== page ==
The Academy of Motion Picture Arts and Science has revealed the names of the 683 filmmakers and craftspeople it is inviting to join its ranks. Forty-one percent of the enormous new class is comprised of people of color, bumping the overall academy from 8% to 11% people of color. After the #OscarsSoWhite controversy, Academy president Cheryl Boone Isaacs said she was committed to doubling the number of woman and minority members who can vote for the Oscars — an ambitious goal by any measure.

Documentary filmmaker Robert Greenwald on the need for diversity in the hiring process

Robert Greenwald (Ricardo DeAratanha / Los Angeles Times)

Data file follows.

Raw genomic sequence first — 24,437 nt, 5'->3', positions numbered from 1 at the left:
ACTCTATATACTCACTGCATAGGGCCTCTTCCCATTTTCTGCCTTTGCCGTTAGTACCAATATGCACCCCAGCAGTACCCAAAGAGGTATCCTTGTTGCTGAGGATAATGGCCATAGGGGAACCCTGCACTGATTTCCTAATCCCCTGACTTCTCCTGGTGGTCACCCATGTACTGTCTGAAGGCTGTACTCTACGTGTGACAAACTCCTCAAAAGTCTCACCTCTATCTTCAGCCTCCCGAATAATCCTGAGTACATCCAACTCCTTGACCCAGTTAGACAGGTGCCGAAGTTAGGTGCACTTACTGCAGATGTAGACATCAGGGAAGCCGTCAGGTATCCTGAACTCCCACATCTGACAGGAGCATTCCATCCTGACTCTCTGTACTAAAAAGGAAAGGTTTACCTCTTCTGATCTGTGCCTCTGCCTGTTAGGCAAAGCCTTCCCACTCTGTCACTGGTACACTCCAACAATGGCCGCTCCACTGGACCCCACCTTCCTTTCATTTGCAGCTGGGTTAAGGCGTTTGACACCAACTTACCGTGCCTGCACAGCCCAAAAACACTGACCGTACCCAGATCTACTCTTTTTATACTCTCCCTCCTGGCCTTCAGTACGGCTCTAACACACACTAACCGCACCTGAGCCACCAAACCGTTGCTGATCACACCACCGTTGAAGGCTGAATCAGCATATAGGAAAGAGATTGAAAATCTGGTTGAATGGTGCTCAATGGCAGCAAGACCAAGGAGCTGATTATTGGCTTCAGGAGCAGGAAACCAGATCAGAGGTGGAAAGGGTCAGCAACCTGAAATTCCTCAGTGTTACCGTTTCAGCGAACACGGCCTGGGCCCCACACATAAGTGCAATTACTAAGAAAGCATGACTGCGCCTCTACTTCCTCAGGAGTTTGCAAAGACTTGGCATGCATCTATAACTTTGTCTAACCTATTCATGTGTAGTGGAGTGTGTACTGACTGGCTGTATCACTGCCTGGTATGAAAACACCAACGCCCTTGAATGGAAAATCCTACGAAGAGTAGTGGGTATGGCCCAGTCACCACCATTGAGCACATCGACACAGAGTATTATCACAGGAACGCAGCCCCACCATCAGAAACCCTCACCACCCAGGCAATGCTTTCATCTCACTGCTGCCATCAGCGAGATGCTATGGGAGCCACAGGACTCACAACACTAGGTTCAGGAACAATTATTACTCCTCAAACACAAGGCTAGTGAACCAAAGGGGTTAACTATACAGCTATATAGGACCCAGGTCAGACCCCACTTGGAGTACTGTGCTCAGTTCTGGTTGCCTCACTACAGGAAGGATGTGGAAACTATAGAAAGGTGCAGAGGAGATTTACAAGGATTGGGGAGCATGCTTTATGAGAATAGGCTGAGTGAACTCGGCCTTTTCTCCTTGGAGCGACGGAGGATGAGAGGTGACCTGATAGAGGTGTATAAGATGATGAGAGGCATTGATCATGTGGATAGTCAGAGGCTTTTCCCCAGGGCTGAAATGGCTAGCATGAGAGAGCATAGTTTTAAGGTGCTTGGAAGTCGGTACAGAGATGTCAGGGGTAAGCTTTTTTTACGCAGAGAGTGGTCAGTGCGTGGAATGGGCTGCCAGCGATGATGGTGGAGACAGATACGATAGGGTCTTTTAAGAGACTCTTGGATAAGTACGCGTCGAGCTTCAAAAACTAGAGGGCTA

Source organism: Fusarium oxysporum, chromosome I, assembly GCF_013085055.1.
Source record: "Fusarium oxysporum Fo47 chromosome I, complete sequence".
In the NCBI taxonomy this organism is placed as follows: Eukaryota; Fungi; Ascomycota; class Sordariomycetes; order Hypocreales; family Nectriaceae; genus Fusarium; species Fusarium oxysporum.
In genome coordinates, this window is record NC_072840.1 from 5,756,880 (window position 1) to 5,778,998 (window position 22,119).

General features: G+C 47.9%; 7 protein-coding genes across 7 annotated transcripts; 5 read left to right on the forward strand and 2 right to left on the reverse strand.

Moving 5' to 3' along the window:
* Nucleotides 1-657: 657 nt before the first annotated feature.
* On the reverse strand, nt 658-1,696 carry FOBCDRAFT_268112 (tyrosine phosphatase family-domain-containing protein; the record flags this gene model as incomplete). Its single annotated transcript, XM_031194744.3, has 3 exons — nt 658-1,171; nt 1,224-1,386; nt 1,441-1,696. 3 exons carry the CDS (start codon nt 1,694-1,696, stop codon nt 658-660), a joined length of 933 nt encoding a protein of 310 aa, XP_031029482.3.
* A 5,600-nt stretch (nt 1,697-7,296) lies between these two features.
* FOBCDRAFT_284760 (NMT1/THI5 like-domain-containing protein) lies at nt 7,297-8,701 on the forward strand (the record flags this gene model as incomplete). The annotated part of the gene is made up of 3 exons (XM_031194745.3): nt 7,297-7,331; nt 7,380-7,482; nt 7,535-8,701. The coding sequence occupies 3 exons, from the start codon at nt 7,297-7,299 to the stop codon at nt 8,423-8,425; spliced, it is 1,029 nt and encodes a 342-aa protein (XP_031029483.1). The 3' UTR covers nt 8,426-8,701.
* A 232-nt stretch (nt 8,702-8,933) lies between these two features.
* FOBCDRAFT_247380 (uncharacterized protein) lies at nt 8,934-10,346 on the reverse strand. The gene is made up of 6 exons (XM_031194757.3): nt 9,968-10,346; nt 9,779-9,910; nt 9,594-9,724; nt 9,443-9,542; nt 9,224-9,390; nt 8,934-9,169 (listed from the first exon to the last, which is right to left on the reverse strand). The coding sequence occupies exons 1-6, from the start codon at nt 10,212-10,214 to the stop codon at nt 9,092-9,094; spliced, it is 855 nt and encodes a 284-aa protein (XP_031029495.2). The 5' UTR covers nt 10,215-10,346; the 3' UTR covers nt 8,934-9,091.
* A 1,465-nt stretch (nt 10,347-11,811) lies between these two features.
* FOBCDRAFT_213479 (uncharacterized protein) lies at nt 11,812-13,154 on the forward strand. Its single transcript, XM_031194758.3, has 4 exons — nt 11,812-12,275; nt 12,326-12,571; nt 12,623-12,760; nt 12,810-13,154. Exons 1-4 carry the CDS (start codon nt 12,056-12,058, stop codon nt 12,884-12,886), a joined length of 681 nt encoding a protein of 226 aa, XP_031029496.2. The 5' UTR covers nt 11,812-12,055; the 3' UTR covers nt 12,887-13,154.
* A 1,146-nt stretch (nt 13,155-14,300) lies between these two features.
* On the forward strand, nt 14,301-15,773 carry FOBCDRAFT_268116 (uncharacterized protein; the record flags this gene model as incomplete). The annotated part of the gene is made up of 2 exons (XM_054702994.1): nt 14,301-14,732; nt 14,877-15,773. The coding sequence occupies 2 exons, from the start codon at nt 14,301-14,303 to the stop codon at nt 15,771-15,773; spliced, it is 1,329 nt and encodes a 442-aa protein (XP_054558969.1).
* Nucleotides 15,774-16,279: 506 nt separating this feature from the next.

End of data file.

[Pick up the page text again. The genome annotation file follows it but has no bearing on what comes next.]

Robert Greenwald (Ricardo DeAratanha / Los Angeles Times)

Robert Greenwald, an independent documentary filmmaker and president of Brave New Films, praised the academy's announcement but noted that more steps toward diversity need to occur in the hiring process.

“I appreciate the academy being open and transparent. With such a deep deficit, there of course is a long way to go for the academy to look like the rest of the United States. Glad to see them taking the important initial steps. But of course the real systemic problem is in making the hiring more diverse, so that there are more and more candidates for the academy to consider. And I hope the press and others will focus on the diversity in the hiring.

“I have personal experience. Brave New Films has a fellows program ... with focus on women and men of color. First year, we had 551 applications for five spots. So the talent and desire is there. We must open up the hiring process.”

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